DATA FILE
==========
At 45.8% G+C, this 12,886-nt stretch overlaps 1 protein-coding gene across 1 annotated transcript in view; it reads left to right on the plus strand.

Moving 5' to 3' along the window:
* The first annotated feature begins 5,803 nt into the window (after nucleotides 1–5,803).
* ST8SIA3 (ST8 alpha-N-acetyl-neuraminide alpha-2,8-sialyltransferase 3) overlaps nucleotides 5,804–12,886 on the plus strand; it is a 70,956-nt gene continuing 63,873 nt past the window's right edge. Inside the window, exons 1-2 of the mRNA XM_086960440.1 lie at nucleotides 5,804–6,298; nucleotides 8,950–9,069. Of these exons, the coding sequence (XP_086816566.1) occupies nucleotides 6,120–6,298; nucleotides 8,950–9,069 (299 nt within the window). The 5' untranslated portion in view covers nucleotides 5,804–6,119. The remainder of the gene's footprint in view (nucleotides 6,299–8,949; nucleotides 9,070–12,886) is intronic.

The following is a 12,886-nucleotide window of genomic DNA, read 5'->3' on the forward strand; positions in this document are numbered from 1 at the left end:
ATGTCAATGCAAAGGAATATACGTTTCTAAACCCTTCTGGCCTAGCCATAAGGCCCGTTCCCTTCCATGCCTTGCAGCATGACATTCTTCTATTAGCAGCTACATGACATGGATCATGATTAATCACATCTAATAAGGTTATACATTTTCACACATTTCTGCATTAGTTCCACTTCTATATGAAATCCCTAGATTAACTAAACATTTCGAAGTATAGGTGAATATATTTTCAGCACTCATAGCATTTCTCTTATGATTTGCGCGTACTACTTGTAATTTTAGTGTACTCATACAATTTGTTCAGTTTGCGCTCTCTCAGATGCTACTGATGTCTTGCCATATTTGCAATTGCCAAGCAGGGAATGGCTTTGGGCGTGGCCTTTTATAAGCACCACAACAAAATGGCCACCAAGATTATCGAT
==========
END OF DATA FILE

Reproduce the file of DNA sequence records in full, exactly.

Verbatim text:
At 45.8% G+C, this 12,886-nt stretch overlaps 1 protein-coding gene across 1 annotated transcript in view; it reads left to right on the plus strand.

Moving 5' to 3' along the window:
* The first annotated feature begins 5,803 nt into the window (after nucleotides 1–5,803).
* ST8SIA3 (ST8 alpha-N-acetyl-neuraminide alpha-2,8-sialyltransferase 3) overlaps nucleotides 5,804–12,886 on the plus strand; it is a 70,956-nt gene continuing 63,873 nt past the window's right edge. Inside the window, exons 1-2 of the mRNA XM_086960440.1 lie at nucleotides 5,804–6,298; nucleotides 8,950–9,069. Of these exons, the coding sequence (XP_086816566.1) occupies nucleotides 6,120–6,298; nucleotides 8,950–9,069 (299 nt within the window). The 5' untranslated portion in view covers nucleotides 5,804–6,119. The remainder of the gene's footprint in view (nucleotides 6,299–8,949; nucleotides 9,070–12,886) is intronic.

The following is a 12,886-nucleotide window of genomic DNA, read 5'->3' on the forward strand; positions in this document are numbered from 1 at the left end:
ATGTCAATGCAAAGGAATATACGTTTCTAAACCCTTCTGGCCTAGCCATAAGGCCCGTTCCCTTCCATGCCTTGCAGCATGACATTCTTCTATTAGCAGCTACATGACATGGATCATGATTAATCACATCTAATAAGGTTATACATTTTCACACATTTCTGCATTAGTTCCACTTCTATATGAAATCCCTAGATTAACTAAACATTTCGAAGTATAGGTGAATATATTTTCAGCACTCATAGCATTTCTCTTATGATTTGCGCGTACTACTTGTAATTTTAGTGTACTCATACAATTTGTTCAGTTTGCGCTCTCTCAGATGCTACTGATGTCTTGCCATATTTGCAATTGCCAAGCAGGGAATGGCTTTGGGCGTGGCCTTTTATAAGCACCACAACAAAATGGCCACCAAGATTATCGAT